TOKYO (BLOOMBERG, REUTERS) - A joint venture in Japan has scrapped plans for a coal-fired power plant, leaving the country with no new construction on the horizon as companies drop the dirty fuel amid tighter emissions rules and strong growth outlook for renewables.
Kansai Electric Power and Marubeni Corp will not move forward with a 1.3 gigawatt coal power project in Akita prefecture that was slated to begin operations in 2024, a unit of Kansai Electric said on Tuesday (April 27).
The firms decided to cancel the project due to the government's tighter environmental rules and banks curbing financing for carbon-intensive projects, the Nikkei reported ahead of the announcement. The companies are considering building a cleaner biomass facility instead, the Nikkei said.
While there are still several coal projects currently under construction, Japan has no plans for additional new plants, according to BloombergNEF. A 1.2 gigawatt coal project in Yamaguchi prefecture was also canned earlier this month as electricity demand was expected to remain flat, while renewable energy expands.
Japan will not build any new coal plants due to "lowering power demand, tighter environmental regulations and additional costs to comply with 'efficient' and 'clean' coal projects", Ms Olympe Mattei, an analyst at BloombergNEF, said by e-mail.
The cancellation comes after Japan last week said it would reduce its greenhouse gas emissions by 46 per cent by 2030 compared with 2013, strengthening a previous commitment under the Paris Agreement. Tokyo decided last year to shut about 100 inefficient coal-fired power units by 2030, while Prime Minister Yoshihide Suga pledged in October for the nation to become carbon-neutral by 2050.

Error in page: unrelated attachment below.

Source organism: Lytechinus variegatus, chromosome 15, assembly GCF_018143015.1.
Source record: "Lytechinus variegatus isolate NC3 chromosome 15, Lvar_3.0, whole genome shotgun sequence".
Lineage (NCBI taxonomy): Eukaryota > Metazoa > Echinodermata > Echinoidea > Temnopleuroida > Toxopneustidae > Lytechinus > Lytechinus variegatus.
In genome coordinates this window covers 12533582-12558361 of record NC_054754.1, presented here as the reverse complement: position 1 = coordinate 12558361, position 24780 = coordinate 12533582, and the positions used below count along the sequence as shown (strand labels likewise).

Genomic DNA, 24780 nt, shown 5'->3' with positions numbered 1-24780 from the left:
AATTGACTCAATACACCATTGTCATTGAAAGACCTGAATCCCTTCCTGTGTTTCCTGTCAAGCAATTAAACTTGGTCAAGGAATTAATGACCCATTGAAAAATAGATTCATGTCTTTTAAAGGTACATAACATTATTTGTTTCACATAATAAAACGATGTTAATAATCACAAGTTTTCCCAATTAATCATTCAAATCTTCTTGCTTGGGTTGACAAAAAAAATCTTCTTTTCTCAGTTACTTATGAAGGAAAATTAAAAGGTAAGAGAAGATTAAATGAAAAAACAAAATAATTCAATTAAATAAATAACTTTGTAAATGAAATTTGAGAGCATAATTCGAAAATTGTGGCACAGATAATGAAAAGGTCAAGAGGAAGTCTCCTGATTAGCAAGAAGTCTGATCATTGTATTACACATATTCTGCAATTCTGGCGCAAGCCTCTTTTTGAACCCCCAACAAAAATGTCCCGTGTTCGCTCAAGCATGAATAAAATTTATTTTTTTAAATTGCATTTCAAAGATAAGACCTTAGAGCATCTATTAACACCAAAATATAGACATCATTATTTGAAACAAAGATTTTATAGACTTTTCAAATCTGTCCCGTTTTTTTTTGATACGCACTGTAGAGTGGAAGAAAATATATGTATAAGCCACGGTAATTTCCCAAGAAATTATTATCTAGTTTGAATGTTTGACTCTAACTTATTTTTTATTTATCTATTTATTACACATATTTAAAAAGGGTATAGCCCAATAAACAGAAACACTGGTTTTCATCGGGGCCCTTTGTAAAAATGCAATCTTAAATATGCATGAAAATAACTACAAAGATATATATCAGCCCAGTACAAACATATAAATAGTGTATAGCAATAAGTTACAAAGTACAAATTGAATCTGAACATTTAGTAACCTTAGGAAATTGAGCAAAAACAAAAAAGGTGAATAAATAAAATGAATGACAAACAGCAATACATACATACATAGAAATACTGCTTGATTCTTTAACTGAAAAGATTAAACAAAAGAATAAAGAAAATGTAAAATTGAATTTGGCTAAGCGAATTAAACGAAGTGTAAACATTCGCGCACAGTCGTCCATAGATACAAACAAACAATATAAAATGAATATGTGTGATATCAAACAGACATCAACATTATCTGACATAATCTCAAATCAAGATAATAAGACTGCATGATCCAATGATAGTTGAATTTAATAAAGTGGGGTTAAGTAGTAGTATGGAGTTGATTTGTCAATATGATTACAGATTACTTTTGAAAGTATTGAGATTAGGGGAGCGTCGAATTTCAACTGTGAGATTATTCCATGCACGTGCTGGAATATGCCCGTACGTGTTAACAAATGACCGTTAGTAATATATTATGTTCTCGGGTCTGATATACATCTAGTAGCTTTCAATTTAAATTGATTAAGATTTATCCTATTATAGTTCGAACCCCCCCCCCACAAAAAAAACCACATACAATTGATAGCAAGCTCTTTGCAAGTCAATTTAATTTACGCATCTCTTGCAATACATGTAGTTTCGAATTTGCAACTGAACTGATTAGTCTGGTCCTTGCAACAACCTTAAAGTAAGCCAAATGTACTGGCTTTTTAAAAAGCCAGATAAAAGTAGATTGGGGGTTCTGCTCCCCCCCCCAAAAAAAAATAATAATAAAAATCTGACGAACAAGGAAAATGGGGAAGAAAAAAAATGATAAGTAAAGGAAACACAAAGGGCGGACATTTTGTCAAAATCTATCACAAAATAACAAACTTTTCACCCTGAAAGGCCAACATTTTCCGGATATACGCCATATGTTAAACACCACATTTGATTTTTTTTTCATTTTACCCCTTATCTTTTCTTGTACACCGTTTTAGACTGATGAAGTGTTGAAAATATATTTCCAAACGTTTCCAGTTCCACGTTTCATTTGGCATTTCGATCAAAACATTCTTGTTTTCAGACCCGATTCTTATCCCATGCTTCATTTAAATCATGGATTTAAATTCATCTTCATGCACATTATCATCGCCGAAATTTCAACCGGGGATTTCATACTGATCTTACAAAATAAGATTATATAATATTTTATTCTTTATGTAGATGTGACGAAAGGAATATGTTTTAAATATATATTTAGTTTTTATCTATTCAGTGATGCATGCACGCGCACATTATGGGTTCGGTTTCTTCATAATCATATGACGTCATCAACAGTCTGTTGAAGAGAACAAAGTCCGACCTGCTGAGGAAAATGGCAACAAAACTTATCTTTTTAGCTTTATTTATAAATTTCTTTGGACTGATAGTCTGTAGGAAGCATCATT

Among the coal projects currently under construction, utilities including Shikoku Electric Power and Jera are building units to replace older, less efficient equipment.
Separately, Mitsubishi UFJ Financial Group will stop financing upgrades of existing coal-fired power plants, Japan's biggest lender said on Monday, amid increasing pressure on Japanese lenders to cut funding for coal power.
MUFG, however, said it would consider financing coal-fired power plants with technologies that could lead to CO2 reduction such as carbon capture, utilisation and storage technology, adding the new policy would take effect in June 1.
Mr Junichi Hanzawa, the head of its main banking unit, had told Reuters the bank will not completely stop financing coal-fired power plants. Like its rivals, MUFG faces pressure from global investors and environmental groups over its ties to coal.
A shareholder proposal last month called on MUFG to outline how it will align its business with the goals of the 2015 Paris climate accord, according to a copy seen by Reuters.